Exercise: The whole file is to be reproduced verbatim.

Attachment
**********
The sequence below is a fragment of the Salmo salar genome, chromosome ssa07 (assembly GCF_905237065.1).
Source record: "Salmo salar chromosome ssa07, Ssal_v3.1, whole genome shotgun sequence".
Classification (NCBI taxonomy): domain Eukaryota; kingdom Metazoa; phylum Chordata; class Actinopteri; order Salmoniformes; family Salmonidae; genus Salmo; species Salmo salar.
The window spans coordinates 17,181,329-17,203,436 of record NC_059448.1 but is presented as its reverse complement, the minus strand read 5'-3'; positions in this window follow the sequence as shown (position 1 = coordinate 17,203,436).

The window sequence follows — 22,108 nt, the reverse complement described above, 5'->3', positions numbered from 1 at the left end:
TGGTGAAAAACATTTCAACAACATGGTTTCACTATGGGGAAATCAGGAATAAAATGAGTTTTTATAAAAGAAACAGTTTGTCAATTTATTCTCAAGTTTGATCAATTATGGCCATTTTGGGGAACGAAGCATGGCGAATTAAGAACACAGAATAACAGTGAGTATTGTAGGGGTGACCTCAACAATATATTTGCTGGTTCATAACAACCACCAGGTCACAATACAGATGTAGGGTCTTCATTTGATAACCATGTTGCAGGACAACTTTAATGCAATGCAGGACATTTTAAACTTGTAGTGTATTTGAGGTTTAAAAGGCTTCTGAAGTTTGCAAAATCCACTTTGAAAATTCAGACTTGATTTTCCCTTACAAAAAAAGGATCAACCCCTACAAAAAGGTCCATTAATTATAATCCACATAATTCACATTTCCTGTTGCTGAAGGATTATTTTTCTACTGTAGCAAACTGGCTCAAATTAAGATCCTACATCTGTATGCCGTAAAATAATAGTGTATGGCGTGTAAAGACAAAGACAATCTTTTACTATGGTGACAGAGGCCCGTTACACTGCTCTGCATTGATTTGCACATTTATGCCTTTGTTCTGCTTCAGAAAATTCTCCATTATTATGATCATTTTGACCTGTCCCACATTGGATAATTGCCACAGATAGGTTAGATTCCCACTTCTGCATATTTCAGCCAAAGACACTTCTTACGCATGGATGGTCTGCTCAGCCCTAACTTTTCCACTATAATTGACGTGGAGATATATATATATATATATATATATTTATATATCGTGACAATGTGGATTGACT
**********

The sequence below is a fragment of the Salmo salar genome, chromosome ssa07 (assembly GCF_905237065.1).
Source record: "Salmo salar chromosome ssa07, Ssal_v3.1, whole genome shotgun sequence".
Classification (NCBI taxonomy): domain Eukaryota; kingdom Metazoa; phylum Chordata; class Actinopteri; order Salmoniformes; family Salmonidae; genus Salmo; species Salmo salar.
The window spans coordinates 17,181,329-17,203,436 of record NC_059448.1 but is presented as its reverse complement, the minus strand read 5'-3'; positions in this window follow the sequence as shown (position 1 = coordinate 17,203,436).

The window sequence follows — 22,108 nt, the reverse complement described above, 5'->3', positions numbered from 1 at the left end:
TGGTGAAAAACATTTCAACAACATGGTTTCACTATGGGGAAATCAGGAATAAAATGAGTTTTTATAAAAGAAACAGTTTGTCAATTTATTCTCAAGTTTGATCAATTATGGCCATTTTGGGGAACGAAGCATGGCGAATTAAGAACACAGAATAACAGTGAGTATTGTAGGGGTGACCTCAACAATATATTTGCTGGTTCATAACAACCACCAGGTCACAATACAGATGTAGGGTCTTCATTTGATAACCATGTTGCAGGACAACTTTAATGCAATGCAGGACATTTTAAACTTGTAGTGTATTTGAGGTTTAAAAGGCTTCTGAAGTTTGCAAAATCCACTTTGAAAATTCAGACTTGATTTTCCCTTACAAAAAAAGGATCAACCCCTACAAAAAGGTCCATTAATTATAATCCACATAATTCACATTTCCTGTTGCTGAAGGATTATTTTTCTACTGTAGCAAACTGGCTCAAATTAAGATCCTACATCTGTATGCCGTAAAATAATAGTGTATGGCGTGTAAAGACAAAGACAATCTTTTACTATGGTGACAGAGGCCCGTTACACTGCTCTGCATTGATTTGCACATTTATGCCTTTGTTCTGCTTCAGAAAATTCTCCATTATTATGATCATTTTGACCTGTCCCACATTGGATAATTGCCACAGATAGGTTAGATTCCCACTTCTGCATATTTCAGCCAAAGACACTTCTTACGCATGGATGGTCTGCTCAGCCCTAACTTTTCCACTATAATTGACGTGGAGATATATATATATATATATATATATTTATATATCGTGACAATGTGGATTGACT